The District Court for the Eastern District of Pennsylvania reached a similar result in Serianni v. Gulf Oil Corp., (E.D.Pa.1986) (printed in Bus.Franchise Guide CCH 8656) (Serianni ) [Available on WESTLAW, DCTU database]. In Serianni the franchisee alleged that Gulf refused to renew its contract because the franchisee had not met the minimum volume requirement of 20,000 gallons per month. The franchisee alleged both a federal claim under the PMPA and a state law claim under Pennsylvania common law and under the Pennsylvania Gasoline Act, which prohibited termination for failure to meet sales quotas. The district court held that the state law claim was preempted because "both the statutory provision cited by plaintiff [franchisee] and the conduct complained of relate directly to the issue of nonrenewal." Id. at 867.


In Huth v. B.P. Oil, Inc., 555 F.Supp. 191 (D.Md.1983) (Huth ), the district court faced the same issue presented in the present case. In Huth the franchisee alleged that the franchisor terminated the dealership in violation of an express contract term concerning advance notice. The plaintiff also alleged two state law fraud counts. The issue was whether the two state law fraud counts were barred by the PMPA's one year statute of limitations. The district court concluded that Congress had spoken directly to the preemption issue and that the legislative history and numerous district court cases had held that Congress specifically intended to preempt conflicting state laws dealing with termination of the franchise relationship. Id. at 193-94. The court concluded that the PMPA applied to the state law claims and that the action was barred by the PMPA's one year statute of limitations. Id. at 192.


We hold that Continental's state law claims are similarly preempted by the PMPA. Continental's main contention is that Amoco wrongfully failed to renew the 1971 franchise agreement or wrongfully terminated the 1980 agreement. These allegations fall squarely within the area covered by the PMPA provision. Thus, the one year statute of limitations applies and Continental's action, which was filed more than one year after the franchise agreement was terminated or not renewed, must be dismissed as untimely filed.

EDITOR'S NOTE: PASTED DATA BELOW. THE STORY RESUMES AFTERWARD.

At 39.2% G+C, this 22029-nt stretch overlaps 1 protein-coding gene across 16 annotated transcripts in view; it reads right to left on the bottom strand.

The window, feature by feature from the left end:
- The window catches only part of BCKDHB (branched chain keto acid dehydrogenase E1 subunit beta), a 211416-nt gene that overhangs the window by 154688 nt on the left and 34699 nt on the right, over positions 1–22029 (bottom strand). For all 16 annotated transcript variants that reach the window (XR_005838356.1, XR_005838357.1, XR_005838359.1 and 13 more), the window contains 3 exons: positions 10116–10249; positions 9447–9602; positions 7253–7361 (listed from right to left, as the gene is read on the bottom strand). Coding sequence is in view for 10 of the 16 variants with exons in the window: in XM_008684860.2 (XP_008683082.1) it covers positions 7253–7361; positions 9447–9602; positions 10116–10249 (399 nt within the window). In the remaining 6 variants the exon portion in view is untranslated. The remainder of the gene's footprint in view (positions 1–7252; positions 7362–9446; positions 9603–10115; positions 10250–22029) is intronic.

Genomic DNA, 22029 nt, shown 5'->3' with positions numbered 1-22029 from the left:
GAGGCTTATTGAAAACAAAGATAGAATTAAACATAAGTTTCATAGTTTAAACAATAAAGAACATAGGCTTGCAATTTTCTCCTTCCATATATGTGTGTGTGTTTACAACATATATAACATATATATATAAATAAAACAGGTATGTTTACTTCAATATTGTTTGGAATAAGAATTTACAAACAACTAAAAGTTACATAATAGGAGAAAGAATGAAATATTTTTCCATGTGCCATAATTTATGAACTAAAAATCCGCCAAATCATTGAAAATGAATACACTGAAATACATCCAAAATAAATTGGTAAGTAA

Continental's second allegation of error is that the district court erred in granting summary judgment on the misrepresentation count. Continental argues that there were material factual issues in dispute, which made summary judgment inappropriate.


The district court actually dismissed the misrepresentation claim on two grounds. The first was that the PMPA preempted the claim and it was barred as untimely filed. The second ground for dismissal was the absence of any disputed facts. Because we agree with the district court that the misrepresentation claim is barred by the PMPA statute of limitations, we need not decide if the alternative ground for granting summary judgment was proper.


Accordingly, the judgment of the district court is affirmed.


Honorable Fred J. Nichol, United States Senior District Judge for the District of South Dakota


The Honorable Elmo B. Hunter, United States Senior District Judge for the Western District of Missouri


American Oil Co. was the former corporate name of Amoco Oil Co


Paragraph five of the agreement reads as follows:

This lease shall automatically renew itself for a total of not more than ten successive periods of one (1) each, on the same rental terms and conditions which were in effect during their original term, subject to cancellation by Lessee [Amoco] as of the end of the original term or as of the end of any renewal period by at least thirty (30) days advance written notice to Lessor.


Count I, Tortious Interference With Contract. That the cancellation, termination and failure to renew the lease dated June 8, 1971, constitutes a wrongful tortious interference with a contract between Amoco, as lessor and Continental as lessee, and as aforesaid

Count II, Contract. That the cancellation, termination and failure to renew, as described above, constitutes a breach of contract between plaintiff and defendant.

Count III, Misrepresentation. That the defendant, ... at all times represented to plaintiff that it would be able to operate its service stations for a period of eleven years, ... that such representations were material to such purchase by plaintiff, and plaintiff relied upon such representation.